Should you buy Alphabet (GOOGL 0.43%) (GOOG 0.46%) ahead of its 20-for-1 stock split tomorrow or wait until after? If you intend to buy and hold Alphabet for the long term, the answer shouldn't much matter, given that stock splits neither add nor detract from a stock's intrinsic value.

Alphabet's growth, profitability, and capital allocation over time will determine the fate for long-term investors. As an existing Alphabet shareholder, I'll be watching three things on those fronts in the second half of the year.

How much will the digital-ad world slow down?

Alphabet's digital-advertising businesses, including Search, Youtube, and Ad Networks, grew 22.3% last quarter. But the question isn't if things will slow down, but by how much.

Investors seem to be bracing for a big slowdown in the aftermath of several bleak June consumer-confidence surveys. Adding to worries, social media peer Snap pre-announced back in May that its revenue outlook had deteriorated relative to guidance given just one month prior. All of these tea leaves point to a slowing digital-ad market, which is Google's core business.

However, Alphabet's stock is so cheap that it appears to be pricing in a very big slowdown. While the market appears to be bracing for the worst, Search ads are generally among the most efficient formats for advertisers. That's especially true over the past year, as new iOS privacy changes have hurt the targeting capabilities of social media rivals. Thus, it's possible Google's ad revenue may not be quite as sluggish as some anticipate.

In fact, advertising agency MAGNA projects search ads will rise 18% globally in 2022, and this was a relatively recent projection. While advertising for goods and e-commerce may slow significantly, MAGNA still believes travel, entertainment, and sports betting will see high ad budgets this year as the world emerges from COVID-19. Since Alphabet has traded down to just 20 times earnings -- earnings that still incorporate significant losses from its cloud and Other Bets segments -- a mid-teens growth rate would look pretty good.

If ad revenue growth does slow below that, we'll see if management has the discipline to rein in spending, perhaps from its money-losing Other Bets moonshots. Other FAANG companies have announced hiring slowdowns or layoffs in recent weeks, but Alphabet has yet to join that camp. Will they announce cutbacks on the second-quarter earnings call? Or is business good enough that management doesn't have to?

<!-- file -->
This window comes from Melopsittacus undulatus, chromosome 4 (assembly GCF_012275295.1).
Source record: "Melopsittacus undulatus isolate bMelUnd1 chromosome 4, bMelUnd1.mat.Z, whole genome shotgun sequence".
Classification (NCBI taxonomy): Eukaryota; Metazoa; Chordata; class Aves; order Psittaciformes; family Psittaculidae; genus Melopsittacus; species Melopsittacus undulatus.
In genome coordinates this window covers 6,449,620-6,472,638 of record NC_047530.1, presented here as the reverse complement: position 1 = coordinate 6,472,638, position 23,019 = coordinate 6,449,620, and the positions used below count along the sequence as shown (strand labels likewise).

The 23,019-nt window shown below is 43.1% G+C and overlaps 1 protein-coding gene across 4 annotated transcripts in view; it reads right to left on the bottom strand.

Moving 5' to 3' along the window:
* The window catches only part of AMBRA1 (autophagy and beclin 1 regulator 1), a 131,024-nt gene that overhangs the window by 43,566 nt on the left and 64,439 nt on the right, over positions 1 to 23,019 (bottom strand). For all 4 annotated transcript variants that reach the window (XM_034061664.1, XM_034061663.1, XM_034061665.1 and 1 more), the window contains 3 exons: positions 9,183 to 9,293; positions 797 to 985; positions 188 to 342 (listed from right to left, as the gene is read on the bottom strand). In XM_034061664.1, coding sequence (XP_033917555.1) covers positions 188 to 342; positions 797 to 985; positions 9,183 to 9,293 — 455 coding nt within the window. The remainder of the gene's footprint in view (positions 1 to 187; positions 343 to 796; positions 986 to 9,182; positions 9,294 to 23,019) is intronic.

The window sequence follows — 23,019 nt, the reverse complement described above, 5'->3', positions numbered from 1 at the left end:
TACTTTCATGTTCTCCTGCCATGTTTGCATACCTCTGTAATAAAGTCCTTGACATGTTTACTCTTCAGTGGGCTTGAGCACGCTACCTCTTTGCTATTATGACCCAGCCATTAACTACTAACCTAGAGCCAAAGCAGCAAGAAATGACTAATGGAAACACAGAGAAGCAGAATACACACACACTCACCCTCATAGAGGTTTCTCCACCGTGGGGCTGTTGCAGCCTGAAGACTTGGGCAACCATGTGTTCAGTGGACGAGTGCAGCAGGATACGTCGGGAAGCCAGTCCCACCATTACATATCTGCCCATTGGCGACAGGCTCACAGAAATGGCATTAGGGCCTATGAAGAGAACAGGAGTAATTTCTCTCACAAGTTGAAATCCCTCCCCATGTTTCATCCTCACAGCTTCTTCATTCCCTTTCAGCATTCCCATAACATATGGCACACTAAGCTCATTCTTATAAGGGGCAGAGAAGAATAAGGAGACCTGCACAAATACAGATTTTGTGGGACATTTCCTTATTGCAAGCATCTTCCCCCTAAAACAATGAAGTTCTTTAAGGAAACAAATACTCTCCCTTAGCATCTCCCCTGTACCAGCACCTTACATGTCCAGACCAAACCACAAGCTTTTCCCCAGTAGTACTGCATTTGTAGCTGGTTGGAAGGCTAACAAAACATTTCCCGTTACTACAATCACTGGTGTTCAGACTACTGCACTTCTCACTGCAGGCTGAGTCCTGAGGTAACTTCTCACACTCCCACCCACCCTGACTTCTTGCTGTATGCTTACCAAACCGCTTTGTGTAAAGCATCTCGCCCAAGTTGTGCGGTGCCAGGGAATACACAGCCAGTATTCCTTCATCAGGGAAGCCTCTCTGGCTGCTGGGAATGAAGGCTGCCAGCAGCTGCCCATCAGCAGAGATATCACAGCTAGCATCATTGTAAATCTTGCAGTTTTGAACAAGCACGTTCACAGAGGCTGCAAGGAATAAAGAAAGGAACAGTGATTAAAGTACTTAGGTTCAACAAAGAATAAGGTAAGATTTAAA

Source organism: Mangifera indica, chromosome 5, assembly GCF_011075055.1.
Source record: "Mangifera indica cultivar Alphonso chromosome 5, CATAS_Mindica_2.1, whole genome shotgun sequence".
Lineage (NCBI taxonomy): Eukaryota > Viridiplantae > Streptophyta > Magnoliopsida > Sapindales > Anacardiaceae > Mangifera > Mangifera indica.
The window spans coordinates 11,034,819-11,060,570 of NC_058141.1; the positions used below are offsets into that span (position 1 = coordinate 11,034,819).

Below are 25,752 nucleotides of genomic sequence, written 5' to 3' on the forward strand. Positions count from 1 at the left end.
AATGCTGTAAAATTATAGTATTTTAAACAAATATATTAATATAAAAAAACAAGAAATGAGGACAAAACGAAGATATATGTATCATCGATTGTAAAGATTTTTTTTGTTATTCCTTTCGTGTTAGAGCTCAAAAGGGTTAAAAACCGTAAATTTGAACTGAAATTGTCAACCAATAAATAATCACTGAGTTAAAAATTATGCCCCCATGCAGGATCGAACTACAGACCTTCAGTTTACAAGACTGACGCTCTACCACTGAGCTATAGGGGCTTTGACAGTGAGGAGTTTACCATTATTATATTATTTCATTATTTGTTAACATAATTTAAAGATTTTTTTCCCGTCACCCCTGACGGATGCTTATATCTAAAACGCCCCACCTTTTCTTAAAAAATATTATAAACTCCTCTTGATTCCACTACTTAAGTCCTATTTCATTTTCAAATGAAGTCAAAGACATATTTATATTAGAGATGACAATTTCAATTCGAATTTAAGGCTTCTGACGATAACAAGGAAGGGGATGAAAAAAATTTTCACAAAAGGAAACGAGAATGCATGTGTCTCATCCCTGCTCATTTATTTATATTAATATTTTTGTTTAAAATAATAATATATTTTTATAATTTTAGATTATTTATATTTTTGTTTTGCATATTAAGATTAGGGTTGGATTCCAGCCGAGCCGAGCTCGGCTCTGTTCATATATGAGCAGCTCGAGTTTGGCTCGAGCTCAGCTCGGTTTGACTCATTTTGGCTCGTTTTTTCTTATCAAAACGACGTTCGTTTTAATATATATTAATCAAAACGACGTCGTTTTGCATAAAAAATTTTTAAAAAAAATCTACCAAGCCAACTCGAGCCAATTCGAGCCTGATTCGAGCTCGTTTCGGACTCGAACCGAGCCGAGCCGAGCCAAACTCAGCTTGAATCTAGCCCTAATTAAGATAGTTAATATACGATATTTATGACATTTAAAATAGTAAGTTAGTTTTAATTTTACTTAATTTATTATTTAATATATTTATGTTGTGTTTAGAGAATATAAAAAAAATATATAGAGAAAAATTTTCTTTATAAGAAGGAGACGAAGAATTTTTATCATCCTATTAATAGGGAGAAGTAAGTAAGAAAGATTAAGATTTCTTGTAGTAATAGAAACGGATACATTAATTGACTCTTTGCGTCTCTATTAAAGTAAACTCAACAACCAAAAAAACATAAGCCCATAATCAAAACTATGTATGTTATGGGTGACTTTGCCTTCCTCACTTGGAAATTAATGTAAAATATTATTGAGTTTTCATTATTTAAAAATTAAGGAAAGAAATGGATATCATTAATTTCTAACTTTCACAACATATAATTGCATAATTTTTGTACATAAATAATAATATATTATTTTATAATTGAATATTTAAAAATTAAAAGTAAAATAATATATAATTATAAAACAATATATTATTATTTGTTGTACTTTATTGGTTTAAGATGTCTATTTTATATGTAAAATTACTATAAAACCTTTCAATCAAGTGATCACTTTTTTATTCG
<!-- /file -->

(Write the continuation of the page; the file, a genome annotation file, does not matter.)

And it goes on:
Is cloud growth holding up, and when will it become profitable?

While some expect cloud growth to slow if the economy slows, I'm not so sure. When a company wants to get leaner, more efficient, and have access to the latest technology, it could accelerate its move to the cloud, not curtail it.

Alphabet's cloud unit grew a healthy 43.8% last quarter, so investors should monitor if that decelerates markedly or not. Cloud growth rates can decelerate and accelerate due to several one-off factors, but any big deceleration should bring an explanation from management or a question from analysts on the upcoming earnings call.

Unlike the other major cloud platforms, the Google Cloud Platform is still losing money, to the tune of $931 million in operating losses last quarter. However, those losses have been narrowing with each passing quarter. It would be encouraging, especially in this environment, to see those losses continue in the right direction. 

Investors don't appear to be giving Alphabet much credit for its cloud unit. However, if the company can show a path toward breakeven, and perhaps a time frame to reach profitability, that could potentially be a positive catalyst for investors.

Antitrust legislation: Will it really happen?

Finally, a significant antitrust bill is making its way through Congress this summer, but it's still unclear if it will pass. The American Innovation and Choice Online Act appears to be gaining momentum but will have to be passed this summer if it's to become law before the mid-term elections. If it doesn't pass, the bill could be delayed indefinitely or scrapped altogether.

The crux of the legislation would be to prevent technology platforms from preferring their own products and/or services on their platforms. As an example, the legislation could prevent Alphabet from preferring its own travel services or hardware at the top of searches. There are also concerns that fees charged to app developers for sales through the Google Play store could be cut. 

I don't see how this would materially impact Alphabet's business, but the bill has received intense pushback from large tech companies, so perhaps there's some real teeth to it. Alphabet has had to pay billions in anti-monopoly fines over the years, mostly from the European Union, which has passed more stringent laws regulating Big Tech. Investors should monitor if this bill gets passed and what the consequences might be.

The big picture

Unless the answers to any of these questions come in much worse than expected, Alphabet looks attractive for the long term. Its near-monopoly in Search still has years of growth ahead of it, most believe we're still in the early innings of the cloud computing transition, and Alphabet's willingness to invest in cutting-edge technologies could yield another big business at some point.

With an undemanding valuation and management increasing share repurchases, Alphabet has both offensive and defensive qualities that make it a great core position.